The Spontaneity of Mutations by@isaacasimov

The Spontaneity of Mutations

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Mutations that take place in the ordinary course of nature, without man’s interference, are spontaneous mutations. Most of these arise out of the very nature of the complicated mechanism of gene replication. Copies of genes are formed out of a large number of small units that must be lined up in just the right pattern to form one particular gene and no other. Ideally, matters are so arranged within the cell that the necessary changes giving rise to the desired pattern are just those that have a maximum probability. Other changes are less likely to happen but are not absolutely excluded. Sometimes through the accidental jostling of molecules a wrong turn may be taken, and the result is a spontaneous mutation.

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Isaac Asimov

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The Genetic Effects of Radiation by Isaac Asimov is part of HackerNoon’s Book Blog Post Series. The Table of Links for this book can be found here. Mutations - Spontaneous Mutations

Spontaneous Mutations

Mutations that take place in the ordinary course of nature, without man’s interference, are spontaneous mutations. Most of these arise out of the very nature of the complicated mechanism of gene replication. Copies of genes are formed out of a large number of small units that must be lined up in just the right pattern to form one particular gene and no other.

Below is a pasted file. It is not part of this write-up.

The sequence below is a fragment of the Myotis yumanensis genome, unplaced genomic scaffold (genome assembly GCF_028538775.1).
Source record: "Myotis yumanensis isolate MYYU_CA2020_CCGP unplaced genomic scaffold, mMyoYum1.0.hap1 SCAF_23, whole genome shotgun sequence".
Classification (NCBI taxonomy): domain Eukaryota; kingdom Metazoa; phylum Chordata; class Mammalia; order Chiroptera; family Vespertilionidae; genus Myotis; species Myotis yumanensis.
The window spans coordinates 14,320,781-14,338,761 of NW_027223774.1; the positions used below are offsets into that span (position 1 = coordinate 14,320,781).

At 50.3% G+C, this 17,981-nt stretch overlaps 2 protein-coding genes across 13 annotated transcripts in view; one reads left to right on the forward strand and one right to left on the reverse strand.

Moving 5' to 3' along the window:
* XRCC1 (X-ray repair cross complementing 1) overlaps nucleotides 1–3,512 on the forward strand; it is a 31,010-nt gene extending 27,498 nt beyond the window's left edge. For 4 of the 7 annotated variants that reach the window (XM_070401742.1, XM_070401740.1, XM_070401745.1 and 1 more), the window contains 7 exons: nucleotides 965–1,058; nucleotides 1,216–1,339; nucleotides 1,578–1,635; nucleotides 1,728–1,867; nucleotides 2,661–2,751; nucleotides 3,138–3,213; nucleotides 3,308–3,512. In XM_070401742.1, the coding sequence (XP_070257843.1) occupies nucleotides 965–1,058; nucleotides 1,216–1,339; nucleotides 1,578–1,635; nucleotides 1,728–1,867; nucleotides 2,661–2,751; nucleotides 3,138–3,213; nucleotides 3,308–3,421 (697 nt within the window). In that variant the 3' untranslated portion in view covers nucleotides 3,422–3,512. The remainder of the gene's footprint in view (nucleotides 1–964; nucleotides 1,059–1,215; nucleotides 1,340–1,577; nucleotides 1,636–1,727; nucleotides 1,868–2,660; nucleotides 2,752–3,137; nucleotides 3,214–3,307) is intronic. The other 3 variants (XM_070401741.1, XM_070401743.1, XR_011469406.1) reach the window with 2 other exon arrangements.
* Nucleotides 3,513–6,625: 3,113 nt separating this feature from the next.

Ideally, matters are so arranged within the cell that the necessary changes giving rise to the desired pattern are just those that have a maximum probability. Other changes are less likely to happen but are not absolutely excluded. Sometimes through the accidental jostling of molecules a wrong turn may be taken, and the result is a spontaneous mutation.

We might consider a mutation to be either “good” or “bad” in the sense that any change that helps a creature live more easily and comfortably is good and that the reverse is bad.

It seems reasonable that random changes in the gene pattern are almost sure to be bad. Consider that any creature, including man, is the product of millions of years of evolution. In every generation those individuals with a gene pattern that fit them better for their environment won out over those with less effective patterns—won out in the race for food, for mates, and for safety. The “more fit” had more offspring and crowded out the “less fit”.

By now, then, the set of genes with which we are normally equipped is the end product of long ages of such natural selection. A random change cannot be expected to improve it any more than random changes would improve any very complex, intricate, and delicate structure.

image

Evolution of the horse (skull, hindfoot, and forefoot shown). Note the changes over a 60-million-year period from the Eocene era to the present.

  • Pleistocene and Recent
  • Pliocene
  • Miocene
  • Oligocene
  • Eocene

Yet over the eons, creatures have indeed changed, largely through the effects of mutation. If mutations are almost always for the worse, how can one explain that evolution seems to progress toward the better and that out of a primitive form as simple as an amoeba, for instance, there eventually emerged man?

In the first place, environment is not fixed. Climate changes, conditions change, the food supply may change, the nature of living enemies may change. A gene pattern that is very useful under one set of conditions may be less useful under another.